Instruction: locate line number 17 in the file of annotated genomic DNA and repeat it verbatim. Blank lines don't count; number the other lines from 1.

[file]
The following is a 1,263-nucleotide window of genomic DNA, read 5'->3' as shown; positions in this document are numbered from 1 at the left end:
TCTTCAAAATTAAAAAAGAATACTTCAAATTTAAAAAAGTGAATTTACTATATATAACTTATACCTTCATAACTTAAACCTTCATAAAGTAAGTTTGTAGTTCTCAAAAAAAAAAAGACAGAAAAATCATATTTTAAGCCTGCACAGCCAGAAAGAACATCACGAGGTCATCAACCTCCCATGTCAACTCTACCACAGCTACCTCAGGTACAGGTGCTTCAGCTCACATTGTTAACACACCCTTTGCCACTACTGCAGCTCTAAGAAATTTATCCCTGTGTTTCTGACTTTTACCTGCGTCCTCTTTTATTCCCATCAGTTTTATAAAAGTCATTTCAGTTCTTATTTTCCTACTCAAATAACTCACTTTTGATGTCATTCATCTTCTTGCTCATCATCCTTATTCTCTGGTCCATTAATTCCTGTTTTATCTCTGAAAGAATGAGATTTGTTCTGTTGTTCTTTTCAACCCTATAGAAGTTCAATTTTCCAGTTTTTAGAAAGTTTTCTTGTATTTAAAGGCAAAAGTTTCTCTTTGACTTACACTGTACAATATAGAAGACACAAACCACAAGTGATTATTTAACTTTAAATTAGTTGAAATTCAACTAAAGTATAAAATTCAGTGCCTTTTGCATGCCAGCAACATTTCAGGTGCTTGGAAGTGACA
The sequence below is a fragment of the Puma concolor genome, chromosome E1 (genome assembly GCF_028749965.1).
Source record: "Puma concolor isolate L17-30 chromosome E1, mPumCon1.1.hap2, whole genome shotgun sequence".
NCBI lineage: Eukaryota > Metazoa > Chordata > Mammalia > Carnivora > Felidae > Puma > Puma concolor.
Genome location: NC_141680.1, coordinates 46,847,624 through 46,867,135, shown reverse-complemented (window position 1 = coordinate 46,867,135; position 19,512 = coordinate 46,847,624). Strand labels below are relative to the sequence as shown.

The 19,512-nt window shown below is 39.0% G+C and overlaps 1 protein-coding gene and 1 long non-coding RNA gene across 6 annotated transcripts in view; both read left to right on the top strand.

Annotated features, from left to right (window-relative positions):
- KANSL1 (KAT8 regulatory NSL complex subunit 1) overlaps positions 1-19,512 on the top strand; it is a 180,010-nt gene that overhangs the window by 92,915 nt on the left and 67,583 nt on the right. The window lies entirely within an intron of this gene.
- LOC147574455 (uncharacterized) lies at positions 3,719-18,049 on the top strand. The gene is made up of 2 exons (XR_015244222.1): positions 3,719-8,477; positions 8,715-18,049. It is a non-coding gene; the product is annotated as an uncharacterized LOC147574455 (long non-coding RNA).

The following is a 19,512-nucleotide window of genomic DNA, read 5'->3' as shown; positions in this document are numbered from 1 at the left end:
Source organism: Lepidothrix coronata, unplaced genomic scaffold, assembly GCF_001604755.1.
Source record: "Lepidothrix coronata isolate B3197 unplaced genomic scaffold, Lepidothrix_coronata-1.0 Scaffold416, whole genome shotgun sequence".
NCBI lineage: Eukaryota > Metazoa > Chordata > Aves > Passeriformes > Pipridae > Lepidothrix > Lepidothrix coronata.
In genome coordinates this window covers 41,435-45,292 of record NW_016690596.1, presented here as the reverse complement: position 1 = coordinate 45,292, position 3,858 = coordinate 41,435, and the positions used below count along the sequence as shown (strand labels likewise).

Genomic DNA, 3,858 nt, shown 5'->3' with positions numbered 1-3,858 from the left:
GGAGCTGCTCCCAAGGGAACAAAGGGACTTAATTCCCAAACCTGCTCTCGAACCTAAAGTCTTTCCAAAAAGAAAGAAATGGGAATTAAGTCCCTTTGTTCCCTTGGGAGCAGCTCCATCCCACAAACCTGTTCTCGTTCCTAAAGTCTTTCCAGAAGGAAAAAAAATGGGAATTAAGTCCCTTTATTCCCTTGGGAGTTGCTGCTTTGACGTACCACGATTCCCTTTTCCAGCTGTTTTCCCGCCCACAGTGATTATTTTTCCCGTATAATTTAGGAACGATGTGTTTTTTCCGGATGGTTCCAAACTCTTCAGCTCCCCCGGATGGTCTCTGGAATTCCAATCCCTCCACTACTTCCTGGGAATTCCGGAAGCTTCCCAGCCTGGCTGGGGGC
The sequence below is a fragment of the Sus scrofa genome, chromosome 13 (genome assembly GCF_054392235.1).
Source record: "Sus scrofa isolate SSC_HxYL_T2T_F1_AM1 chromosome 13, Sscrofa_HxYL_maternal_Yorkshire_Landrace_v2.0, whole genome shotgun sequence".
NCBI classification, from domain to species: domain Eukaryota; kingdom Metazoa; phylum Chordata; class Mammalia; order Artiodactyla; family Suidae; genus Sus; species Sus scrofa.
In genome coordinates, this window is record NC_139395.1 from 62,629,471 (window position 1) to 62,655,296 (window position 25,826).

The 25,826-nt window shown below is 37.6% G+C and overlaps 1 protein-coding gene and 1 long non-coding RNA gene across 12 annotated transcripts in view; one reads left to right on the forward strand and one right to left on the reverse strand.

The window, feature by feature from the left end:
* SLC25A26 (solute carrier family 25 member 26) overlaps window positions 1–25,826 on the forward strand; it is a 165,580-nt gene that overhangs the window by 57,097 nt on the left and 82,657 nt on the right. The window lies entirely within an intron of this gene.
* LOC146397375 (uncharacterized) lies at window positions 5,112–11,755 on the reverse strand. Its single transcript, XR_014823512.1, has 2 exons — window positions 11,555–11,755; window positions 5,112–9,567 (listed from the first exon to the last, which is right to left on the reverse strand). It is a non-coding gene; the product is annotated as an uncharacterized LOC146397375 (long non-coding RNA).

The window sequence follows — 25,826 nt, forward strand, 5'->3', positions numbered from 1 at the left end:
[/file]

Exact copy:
GGAGCTGCTCCCAAGGGAACAAAGGGACTTAATTCCCAAACCTGCTCTCGAACCTAAAGTCTTTCCAAAAAGAAAGAAATGGGAATTAAGTCCCTTTGTTCCCTTGGGAGCAGCTCCATCCCACAAACCTGTTCTCGTTCCTAAAGTCTTTCCAGAAGGAAAAAAAATGGGAATTAAGTCCCTTTATTCCCTTGGGAGTTGCTGCTTTGACGTACCACGATTCCCTTTTCCAGCTGTTTTCCCGCCCACAGTGATTATTTTTCCCGTATAATTTAGGAACGATGTGTTTTTTCCGGATGGTTCCAAACTCTTCAGCTCCCCCGGATGGTCTCTGGAATTCCAATCCCTCCACTACTTCCTGGGAATTCCGGAAGCTTCCCAGCCTGGCTGGGGGC